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A jury found Tuesday that Donald Trump sexually abused and defamed writer E. Jean Carroll, in a lawsuit tied to a decades-old rape allegation involving the former president and current presidential candidate. She was awarded $5 million in damages.
A nine-member jury returned the verdict just a few hours after the start of deliberations in a civil trial that began in late April and spanned several weeks.
Carroll claimed in 2019 that Trump raped her in a dressing room during a chance encounter at a Bergdorf Goodman store in New York City in the late 1990s. She says Trump defamed her on social media when he denied the allegation.
The jury determined that Carroll did not prove her allegation of rape but agreed Trump is liable for sexual abuse and defamation.
Trump does not face jail time following the trial, but it marks one of the first times he will face consequences for any of the claims of sexual misconduct women have made against him. It comes as he runs for president again and leads in Republican Party primary polling. Trump was expected to appear Wednesday in a televised forum hosted by CNN.
Trump also faces multiple separate criminal investigations.
Attorneys for Carroll needed to convince jurors that a preponderance of evidence supported her civil case, a standard for evidence that is lower than a criminal case.
Shortly after the verdict was read, Trump told Fox News Digital that he planned to appeal.
“This verdict is a disgrace,” he said. “It is a continuation of the greatest political witch hunt in history.”
While Trump declined to testify in person during the trial, clips of a pre-recorded deposition of Trump were shown to the jury in which he denied the assault.
“It didn’t take place,” the 76-year-old Trump said in the video. He also said Carroll was “not my type” but also mistook her for his ex-wife, Marla Maples, in a photo from the 1980s. After Trump was corrected, he said the photo was blurry.
Shortly before deliberations began Tuesday, Trump claimed on his social media platform Truth Social that he was not “allowed to speak or defend myself” in the case. But District Judge Lewis Kaplan, who oversaw the trial, had given Trump an extended window through the weekend to testify.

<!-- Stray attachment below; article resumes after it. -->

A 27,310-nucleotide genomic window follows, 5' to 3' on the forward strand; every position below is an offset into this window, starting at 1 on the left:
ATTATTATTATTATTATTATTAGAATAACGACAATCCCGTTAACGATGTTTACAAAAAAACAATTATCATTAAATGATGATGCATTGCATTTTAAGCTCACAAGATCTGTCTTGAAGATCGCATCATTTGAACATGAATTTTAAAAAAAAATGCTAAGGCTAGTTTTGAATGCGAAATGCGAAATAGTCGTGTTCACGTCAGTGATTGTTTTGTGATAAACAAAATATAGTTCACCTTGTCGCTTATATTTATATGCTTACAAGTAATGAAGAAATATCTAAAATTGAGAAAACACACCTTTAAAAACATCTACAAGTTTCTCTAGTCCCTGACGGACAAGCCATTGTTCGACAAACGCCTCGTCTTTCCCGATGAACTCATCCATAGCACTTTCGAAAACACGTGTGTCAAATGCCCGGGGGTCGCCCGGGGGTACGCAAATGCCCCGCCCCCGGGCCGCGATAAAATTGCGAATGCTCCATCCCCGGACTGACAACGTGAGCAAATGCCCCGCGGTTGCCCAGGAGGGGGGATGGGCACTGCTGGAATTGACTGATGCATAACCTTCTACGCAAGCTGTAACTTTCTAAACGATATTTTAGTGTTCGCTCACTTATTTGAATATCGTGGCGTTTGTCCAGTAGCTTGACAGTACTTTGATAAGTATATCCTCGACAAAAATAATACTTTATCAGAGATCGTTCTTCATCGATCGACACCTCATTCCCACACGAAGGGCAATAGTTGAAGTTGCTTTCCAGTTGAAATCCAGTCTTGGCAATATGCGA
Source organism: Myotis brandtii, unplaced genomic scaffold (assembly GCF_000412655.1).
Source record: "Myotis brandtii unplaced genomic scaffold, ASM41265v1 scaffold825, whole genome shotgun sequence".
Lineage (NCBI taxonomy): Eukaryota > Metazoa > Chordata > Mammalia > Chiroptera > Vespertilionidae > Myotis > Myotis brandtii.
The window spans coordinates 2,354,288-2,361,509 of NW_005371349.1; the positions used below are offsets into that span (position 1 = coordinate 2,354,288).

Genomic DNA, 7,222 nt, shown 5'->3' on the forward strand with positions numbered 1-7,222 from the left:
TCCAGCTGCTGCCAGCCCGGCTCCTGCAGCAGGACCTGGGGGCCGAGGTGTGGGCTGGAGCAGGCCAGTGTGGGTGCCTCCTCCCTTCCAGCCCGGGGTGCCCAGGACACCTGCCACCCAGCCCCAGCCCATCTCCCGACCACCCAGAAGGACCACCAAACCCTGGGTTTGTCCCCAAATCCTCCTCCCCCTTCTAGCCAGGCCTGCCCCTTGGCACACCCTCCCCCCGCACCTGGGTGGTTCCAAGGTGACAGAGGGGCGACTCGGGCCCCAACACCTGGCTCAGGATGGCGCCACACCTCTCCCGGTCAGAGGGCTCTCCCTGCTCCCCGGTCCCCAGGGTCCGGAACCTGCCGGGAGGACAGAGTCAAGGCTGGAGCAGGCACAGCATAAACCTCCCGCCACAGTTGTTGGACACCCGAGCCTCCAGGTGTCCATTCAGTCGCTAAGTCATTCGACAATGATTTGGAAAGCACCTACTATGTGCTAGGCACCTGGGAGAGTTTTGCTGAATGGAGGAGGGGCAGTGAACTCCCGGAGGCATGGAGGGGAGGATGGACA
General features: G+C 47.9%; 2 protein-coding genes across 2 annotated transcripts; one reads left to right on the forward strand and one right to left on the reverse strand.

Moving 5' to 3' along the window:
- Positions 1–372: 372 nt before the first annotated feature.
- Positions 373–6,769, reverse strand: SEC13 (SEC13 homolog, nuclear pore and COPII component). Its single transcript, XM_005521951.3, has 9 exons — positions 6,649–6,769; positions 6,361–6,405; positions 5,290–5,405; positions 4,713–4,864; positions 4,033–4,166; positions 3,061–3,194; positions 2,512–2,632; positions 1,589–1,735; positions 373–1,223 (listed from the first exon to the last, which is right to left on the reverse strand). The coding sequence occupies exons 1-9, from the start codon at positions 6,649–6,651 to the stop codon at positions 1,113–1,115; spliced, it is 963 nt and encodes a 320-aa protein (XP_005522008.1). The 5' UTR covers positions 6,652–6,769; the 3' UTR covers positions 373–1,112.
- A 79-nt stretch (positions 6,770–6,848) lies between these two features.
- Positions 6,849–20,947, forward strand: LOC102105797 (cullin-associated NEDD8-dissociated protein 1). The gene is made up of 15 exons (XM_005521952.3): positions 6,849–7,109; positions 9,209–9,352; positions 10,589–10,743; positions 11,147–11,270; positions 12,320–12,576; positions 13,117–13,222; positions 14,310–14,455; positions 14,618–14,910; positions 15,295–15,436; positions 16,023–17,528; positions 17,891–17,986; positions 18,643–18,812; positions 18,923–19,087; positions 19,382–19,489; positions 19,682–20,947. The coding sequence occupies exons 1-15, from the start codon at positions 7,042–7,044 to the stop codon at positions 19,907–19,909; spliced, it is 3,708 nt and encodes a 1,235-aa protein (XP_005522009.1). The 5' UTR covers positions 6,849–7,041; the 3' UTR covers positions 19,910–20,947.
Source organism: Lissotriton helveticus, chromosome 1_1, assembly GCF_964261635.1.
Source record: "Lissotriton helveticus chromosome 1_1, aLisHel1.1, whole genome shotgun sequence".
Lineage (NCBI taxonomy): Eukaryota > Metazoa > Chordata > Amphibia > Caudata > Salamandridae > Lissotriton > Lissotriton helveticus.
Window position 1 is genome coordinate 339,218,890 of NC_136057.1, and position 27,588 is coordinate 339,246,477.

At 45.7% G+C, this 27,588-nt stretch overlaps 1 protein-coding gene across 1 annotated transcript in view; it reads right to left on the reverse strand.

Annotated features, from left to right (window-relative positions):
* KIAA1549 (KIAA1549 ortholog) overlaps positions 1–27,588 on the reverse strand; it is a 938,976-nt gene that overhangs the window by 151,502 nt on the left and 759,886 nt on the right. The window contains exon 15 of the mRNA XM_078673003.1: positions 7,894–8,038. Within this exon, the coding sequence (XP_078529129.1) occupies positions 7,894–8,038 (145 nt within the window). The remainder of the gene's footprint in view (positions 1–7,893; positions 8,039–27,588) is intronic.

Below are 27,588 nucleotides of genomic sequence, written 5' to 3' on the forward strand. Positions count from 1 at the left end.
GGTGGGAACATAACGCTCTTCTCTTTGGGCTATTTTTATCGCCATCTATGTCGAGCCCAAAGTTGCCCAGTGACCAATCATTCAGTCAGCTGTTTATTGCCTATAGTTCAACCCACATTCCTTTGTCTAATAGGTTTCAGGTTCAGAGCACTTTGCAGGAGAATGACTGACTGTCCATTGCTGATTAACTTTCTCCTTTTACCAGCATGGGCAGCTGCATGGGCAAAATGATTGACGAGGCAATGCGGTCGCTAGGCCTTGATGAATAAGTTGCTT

Carroll’s testimony over several days included a detailed recounting of the alleged rape and the effects it had on her life. Carroll told the jury that she hasn’t had sex or a romantic partner since the alleged sexual assault.
“I’m here because Donald Trump raped me, and when I wrote about it, he said it didn’t happen,” said the 79-year-old. “He lied and shattered my reputation, and I’m here to try to get my life back.”
Carroll left a Manhattan courtroom smiling before entering a vehicle.
Later, she released a statement, saying: “Today, the world finally knows the truth. This victory is not just for me but for every woman who has suffered because she was not believed.”
Carroll testified during the trial that she told two friends about the alleged rape shortly after it happened; they testified to corroborate her account. Separately, two women who claim Trump sexually assaulted them — Jessica Leeds and Natasha Stoynoff — also testified.
Trump’s main attorney in the trial tried to frame Carroll as a liar and someone who was trying to make money off the allegation.
While the battery and defamation case is unrelated to Trump’s time in public office, the trial comes as the former president faces several investigations into his actions as president. He has pleaded not guilty to 34 felony counts of falsifying business records in the first degree in relation to alleged hush money paid to adult film actor Stormy Daniels. He also faces investigations tied to alleged election interference in Georgia during the 2020 election and mishandling of classified documents.
Carroll was only able to file her lawsuit last November because of a new state law in New York that expanded a window for people to pursue civil claims involving sexual assault allegations where the statue of limitations have expired.
On Tuesday, Democratic Gov. Kathy Hochul, who signed the bill into law, noted its significance.
“I was proud to sign the Adult Survivors Act so brave survivors like E. Jean Carroll could have their day in court,” she tweeted. “This law gives survivors the right to have their voices heard.”